Transfer to Pacific

In the summer of 1943, Fellers left his job in the OSS, where he played a role in planning psychological warfare, and returned to the Southwest Pacific and resumed working for General MacArthur. Fellers later served as military secretary and the Chief of Psychological Operations under MacArthur.



During the liberation of the Philippines from the Japanese, Fellers had several assignments, including Director of Civil Affairs for the Philippines. For these efforts, Gen. Fellers received a second Philippine Distinguished Service Star.



There are stories that suggest that General Eisenhower was at odds with Fellers, and had been since the time they served together under General MacArthur in the Philippines. In a recollection in her personal diary, the Countess of Ranfurly wrote of a comment made by Eisenhower when she expressed admiration for Fellers; Eisenhower reportedly replied, "Any friend of Bonner Fellers is no friend of mine! Eisenhower apologized the next day for his rudeness. Purportedly, Eisenhower's dislike of Fellers had begun at the time the two were serving under MacArthur. MacArthur had strained his relationship with Eisenhower in 1936–1937 while in the Philippines. Subsequently, MacArthur began to use Fellers as a confidant. However, Eisenhower's views may have been so strong because he was aware of the recent leaks that had strained British relations and because Fellers had been instrumental in getting Presidential approval of increased support for the British in North Africa including Operation Torch, which was not supported by the U.S. military command, including Eisenhower.



Post-war Japan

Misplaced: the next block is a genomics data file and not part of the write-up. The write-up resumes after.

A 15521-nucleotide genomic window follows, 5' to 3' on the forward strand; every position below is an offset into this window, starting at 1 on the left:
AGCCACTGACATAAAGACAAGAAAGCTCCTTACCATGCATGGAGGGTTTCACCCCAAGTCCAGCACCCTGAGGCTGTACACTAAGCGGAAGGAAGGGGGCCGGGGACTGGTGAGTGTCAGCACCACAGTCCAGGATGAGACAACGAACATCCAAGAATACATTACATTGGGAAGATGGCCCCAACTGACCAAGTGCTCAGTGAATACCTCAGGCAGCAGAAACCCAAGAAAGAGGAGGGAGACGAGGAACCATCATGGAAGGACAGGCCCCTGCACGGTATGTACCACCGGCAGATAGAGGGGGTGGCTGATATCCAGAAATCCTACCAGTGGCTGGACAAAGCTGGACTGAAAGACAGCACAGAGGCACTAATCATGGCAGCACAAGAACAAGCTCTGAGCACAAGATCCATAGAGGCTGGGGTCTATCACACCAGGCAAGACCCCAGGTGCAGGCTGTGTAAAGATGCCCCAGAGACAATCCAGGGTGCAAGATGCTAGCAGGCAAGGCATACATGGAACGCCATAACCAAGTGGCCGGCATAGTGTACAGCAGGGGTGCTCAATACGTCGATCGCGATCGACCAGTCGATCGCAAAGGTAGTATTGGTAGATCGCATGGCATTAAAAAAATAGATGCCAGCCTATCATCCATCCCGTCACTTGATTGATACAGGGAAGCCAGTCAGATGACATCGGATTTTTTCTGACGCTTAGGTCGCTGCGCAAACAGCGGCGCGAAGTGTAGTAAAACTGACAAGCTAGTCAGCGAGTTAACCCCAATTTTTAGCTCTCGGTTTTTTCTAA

After the war, Fellers played a major role in the occupation of Japan. Among his duties was liaison between HQ and the Imperial Household. Soon after occupation began, General Fellers wrote several influential memoranda concerning why it would be advantageous for the occupation, reconstruction of Japan, and U.S. long range interests to keep the Emperor in place if he was not clearly responsible for war crimes He met with the major defendants of the Tokyo tribunal. In their research and analysis of events and considerable controversy about the time period, according to historians Herbert Bix and John W. Dower, Fellers—under an assignment by the code name "Operation Blacklist"—allowed them to coordinate their stories to exonerate Emperor Hirohito and all members of his family. This was at the direction of MacArthur, now head of SCAP, who had decided that there was to be no criminal prosecution of the Emperor and his family.



General Fellers, who came from a Religious Society of Friends family (commonly known as Quakers) and attended the Quaker-affiliated Earlham College, was instrumental in the selection of Elizabeth Vining, an American Quaker educator, as tutor to the Emperor's children. Ms. Vining was followed after 4 years by another Quaker educator, Esther Rhoads.



In 1971, Emperor Hirohito conferred on Fellers the Second Order of the Sacred Treasure "in recognition of your long-standing contribution to promoting friendship between Japan and the United States."



Fellers' role in exonerating Hirohito is the main subject of the 2012 film Emperor.



Retirement from the Army and politics

In October 1946, Fellers reverted to the rank of colonel as part of a reduction in rank of 212 generals. He retired from the Army on November 30, 1946. In 1948, his retirement rank was reinstated as brigadier general.



After retiring from the Army, he worked for the Republican National Committee in Washington, D.C. In 1952 Fellers was actively involved in promoting Robert A. Taft as a presidential candidate. Fellers was a member of the John Birch Society, named for a military intelligence officer who was considered by its founding members to be the first casualty of the Cold War. In 1953 Fellers wrote a book: Wings for Peace: A Primer for a New Defense (Chicago: Henry Regnery Co., 1953). Fellers was also actively involved in promoting Barry Goldwater for the presidency during the 1964 campaign.